A quick search of places like Amazon and Target reveals, on average, a parent will spend nearly $2,000 on the items covered by the exemption expansion — with the sales tax on the items totaling about $130. Although $130 out of nearly $2,000 does not seem like an overwhelming number, it can make a difference in the lives of new families. With those savings, the parents could in turn purchase their crib mattress and sheets or nearly pay for a changing table. Eliminating this tax on the big-ticket items is particularly vital for lower-income families who are often living paycheck-to-paycheck and are more impacted by inflation and sales tax.
Another great bill to support families raising minor children is the creation of a state child tax credit, offering a tax rebate for each child (H.F. 1369/S.F. 1754). We all know families are doing the hard work of raising the next generation amid immense economic pressure. For this reason, families should be the first recipients of economic relief. You can help get a robust child tax credit passed into law by contacting your legislators today.
Send them a message by visiting MNCatholic.org/actionalerts.
Posted on 05/8/2023 13:52 PM (Diocese of Duluth | Daily News)
By Deacon Kyle Eller
The Northern Cross
Blessed Sacrament parish and Assumption School in Hibbing are taking what has been an annual fundraising event up a notch, turning it into a community concert, prayer walk, and festival open to the region.
“Spirit Fest” will take place May 21 after the parish’s 10 a.m. Mass, beginning with a May crowning and a prayer walk with the school children and any members of the community who want to join in. The walk will have stations to pray for various intentions — for the deceased, those who are ill, the unborn, those who serve the community as medical and emergency workers, and more. Pledges and sales of signs for the walk help raise money for the school.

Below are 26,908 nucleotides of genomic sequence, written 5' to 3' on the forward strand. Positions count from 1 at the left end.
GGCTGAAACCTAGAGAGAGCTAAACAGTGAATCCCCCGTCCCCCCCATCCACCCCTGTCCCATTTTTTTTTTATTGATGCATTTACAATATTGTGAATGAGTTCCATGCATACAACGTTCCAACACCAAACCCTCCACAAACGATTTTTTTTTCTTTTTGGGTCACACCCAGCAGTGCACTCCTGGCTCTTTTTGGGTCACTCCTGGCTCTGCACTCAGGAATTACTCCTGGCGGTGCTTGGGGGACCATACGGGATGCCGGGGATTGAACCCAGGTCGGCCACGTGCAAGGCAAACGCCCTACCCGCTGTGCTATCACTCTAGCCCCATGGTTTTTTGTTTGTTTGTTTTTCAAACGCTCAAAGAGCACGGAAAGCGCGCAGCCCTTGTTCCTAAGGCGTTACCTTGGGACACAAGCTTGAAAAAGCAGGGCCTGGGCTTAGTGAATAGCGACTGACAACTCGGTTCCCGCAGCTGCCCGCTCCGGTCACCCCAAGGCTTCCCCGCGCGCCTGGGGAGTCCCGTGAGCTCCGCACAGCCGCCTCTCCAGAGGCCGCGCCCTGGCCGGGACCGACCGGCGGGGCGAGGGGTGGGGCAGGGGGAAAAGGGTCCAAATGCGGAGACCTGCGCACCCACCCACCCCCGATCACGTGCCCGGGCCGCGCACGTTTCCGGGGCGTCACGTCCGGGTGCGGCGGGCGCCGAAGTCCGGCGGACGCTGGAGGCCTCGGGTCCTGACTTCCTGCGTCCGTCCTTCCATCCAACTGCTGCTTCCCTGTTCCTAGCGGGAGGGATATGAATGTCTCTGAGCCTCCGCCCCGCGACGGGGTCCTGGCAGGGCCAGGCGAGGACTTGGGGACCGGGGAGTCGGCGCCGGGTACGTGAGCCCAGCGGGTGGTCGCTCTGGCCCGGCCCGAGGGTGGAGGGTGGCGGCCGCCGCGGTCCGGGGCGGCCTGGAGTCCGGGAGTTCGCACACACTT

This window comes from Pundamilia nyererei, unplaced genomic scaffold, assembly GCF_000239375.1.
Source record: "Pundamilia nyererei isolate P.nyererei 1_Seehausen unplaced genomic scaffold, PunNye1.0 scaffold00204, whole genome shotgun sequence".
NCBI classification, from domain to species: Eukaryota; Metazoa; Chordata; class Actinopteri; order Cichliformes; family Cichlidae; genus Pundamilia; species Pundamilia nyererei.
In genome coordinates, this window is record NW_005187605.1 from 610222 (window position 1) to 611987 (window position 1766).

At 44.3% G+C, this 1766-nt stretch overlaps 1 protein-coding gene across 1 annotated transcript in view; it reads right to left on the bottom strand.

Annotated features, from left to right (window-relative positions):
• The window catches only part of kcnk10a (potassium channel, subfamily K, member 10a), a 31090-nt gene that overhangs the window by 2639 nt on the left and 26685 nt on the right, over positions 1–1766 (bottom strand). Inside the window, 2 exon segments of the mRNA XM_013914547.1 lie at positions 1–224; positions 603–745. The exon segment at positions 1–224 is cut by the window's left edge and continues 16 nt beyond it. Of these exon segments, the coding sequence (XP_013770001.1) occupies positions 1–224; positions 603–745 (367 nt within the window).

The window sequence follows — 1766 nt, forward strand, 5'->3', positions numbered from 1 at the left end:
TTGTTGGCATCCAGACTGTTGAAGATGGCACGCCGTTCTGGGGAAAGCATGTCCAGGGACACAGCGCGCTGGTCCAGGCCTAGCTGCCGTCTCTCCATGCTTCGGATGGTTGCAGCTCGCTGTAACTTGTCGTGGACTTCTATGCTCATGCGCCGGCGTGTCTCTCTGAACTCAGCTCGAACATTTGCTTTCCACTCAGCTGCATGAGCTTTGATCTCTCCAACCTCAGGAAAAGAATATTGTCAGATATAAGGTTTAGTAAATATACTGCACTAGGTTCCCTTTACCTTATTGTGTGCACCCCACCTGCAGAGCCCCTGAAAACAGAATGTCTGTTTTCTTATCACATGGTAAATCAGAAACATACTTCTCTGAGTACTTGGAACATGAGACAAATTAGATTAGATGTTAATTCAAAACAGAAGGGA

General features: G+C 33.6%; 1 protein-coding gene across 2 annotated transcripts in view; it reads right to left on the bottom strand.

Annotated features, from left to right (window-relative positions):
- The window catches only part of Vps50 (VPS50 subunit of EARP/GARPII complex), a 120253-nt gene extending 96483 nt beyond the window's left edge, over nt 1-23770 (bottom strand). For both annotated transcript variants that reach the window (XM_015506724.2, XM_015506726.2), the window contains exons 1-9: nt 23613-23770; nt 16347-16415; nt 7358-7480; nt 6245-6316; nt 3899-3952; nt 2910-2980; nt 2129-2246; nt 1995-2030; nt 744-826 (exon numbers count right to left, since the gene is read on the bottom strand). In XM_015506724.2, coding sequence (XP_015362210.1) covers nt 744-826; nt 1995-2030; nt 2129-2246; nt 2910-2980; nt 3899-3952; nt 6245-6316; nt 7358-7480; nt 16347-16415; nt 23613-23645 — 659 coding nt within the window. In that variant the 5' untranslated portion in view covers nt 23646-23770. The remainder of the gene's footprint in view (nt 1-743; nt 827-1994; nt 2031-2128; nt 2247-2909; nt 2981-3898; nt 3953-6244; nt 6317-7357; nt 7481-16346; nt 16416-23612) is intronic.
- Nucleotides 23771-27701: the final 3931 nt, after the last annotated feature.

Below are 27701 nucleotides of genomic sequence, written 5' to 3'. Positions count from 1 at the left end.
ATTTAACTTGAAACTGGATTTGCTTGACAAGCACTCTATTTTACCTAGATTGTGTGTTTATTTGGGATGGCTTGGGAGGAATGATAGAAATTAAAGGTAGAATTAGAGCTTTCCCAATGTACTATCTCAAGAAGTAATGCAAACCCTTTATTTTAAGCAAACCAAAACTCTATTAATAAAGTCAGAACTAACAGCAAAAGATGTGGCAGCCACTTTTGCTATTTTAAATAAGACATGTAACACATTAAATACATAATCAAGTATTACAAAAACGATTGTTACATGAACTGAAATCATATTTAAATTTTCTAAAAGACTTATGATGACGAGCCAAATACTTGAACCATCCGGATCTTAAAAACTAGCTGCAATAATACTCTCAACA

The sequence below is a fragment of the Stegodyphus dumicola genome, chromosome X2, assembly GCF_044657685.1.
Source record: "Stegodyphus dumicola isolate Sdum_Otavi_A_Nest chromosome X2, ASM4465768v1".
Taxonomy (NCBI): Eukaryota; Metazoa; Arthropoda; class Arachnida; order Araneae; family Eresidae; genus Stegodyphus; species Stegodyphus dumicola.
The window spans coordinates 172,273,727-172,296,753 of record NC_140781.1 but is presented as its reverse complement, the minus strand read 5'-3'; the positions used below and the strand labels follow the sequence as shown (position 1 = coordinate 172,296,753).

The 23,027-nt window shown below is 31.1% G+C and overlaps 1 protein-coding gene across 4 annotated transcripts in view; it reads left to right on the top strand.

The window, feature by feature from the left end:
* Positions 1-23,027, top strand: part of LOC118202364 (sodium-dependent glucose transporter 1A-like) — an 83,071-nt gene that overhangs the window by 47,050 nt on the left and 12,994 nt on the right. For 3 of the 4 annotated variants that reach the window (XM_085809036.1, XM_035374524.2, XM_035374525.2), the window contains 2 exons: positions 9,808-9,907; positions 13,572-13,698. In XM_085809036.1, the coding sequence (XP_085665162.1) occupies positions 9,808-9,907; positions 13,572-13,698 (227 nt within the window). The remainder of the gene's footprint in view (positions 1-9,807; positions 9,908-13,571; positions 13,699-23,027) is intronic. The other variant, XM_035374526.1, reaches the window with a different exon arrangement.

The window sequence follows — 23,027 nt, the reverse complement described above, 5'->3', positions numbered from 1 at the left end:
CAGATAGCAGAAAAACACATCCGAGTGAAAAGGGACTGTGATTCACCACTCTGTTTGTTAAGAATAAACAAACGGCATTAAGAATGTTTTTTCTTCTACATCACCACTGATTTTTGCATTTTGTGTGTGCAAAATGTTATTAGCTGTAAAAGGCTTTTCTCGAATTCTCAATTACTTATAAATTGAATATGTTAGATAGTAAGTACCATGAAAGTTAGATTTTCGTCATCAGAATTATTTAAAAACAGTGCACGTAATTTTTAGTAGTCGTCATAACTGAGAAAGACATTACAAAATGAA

Students participate in a past Spirit Walk, an event that is now growing into a free community festival and concert. (Submitted photo)
The walk will then flow into a concert featuring Aly Aleigha. There will also be food trucks, family games, and activities.
“Our hope is to draw some neighbors and non-Catholic community members, as well as Catholics from around the area, to be renewed and celebrate the love of Christ and the hope he offers,” says Father Daniel Weiske, pastor of the parish and school.
He said the changes came from parents in answer to the call of Bishop Daniel Felton in his pastoral letter on mission.
“We have a group of parents that are really eager to kind of shine a light and bring others to the healing, hope, and joy that we have in our faith and in our school, and are transforming this event, which started as a fundraiser, into something broader for the wider community to come together to pray for healing amidst our hurts, to celebrate hope, to try to provide some inspiration through the amazing music that will be in concert at the Spirit Fest,” he said.
He noted that “there is something beautiful and healing about coming together around the Lord in our fragmented world” and that the music and the beautiful children praying for community intentions can touch hearts.
Father Weiske said such an event can be an easy point of entry for community members to connect with the church, a kind of “landing pad,” and it’s really a community service.
“It’s hard to find family fun sometimes,” he said.
The event is free, with free-will offerings accepted.
Spirit Fest grew out of previous events held by the school, such as the Glow Run, held in previous years. That was transformed into the Spirit Walk due to COVID restrictions. Father Weiske said leadership from Sarah Ciochetto, the event chair, and a group of parents who wanted to be involved has brought the event to this new vision. He said many have been inspired by the bishop’s message. Working with Father Weiske to have a good process, the idea has been, “Let’s think big and see what we can do.”
They have taken the theme “hope does not disappoint, because the love of God is poured out through the Holy Spirit who has been given to us,” St. Paul’s Letter to the Romans.
Food trucks will open at about 11 a.m., the Spirit Walk will start at about 11:45 a.m., the concert begins at 12:30 p.m., and the fun, with yard games, activities, and bonfire, will go until 4 p.m.
“Our hope is to lift the hearts of our community, to have people from the neighborhood, and Catholics from around our region join us,” Father Weiske said. “Assumption and Blessed Sacrament hope to provide a refuge of hope for our families and a light in the community. In this world that is so fragmented, it is renewing to come together. In a time our world is hurting, it is healing to come together as one in the Holy Spirit. So we eagerly invite our neighbors and our fellow faithful to celebrate with us and find hope in the Holy Spirit.”
To support Spirit Fest with a pledge or to order a sign please visit blessedsacramenthibbing.org or call (218) 262-5541.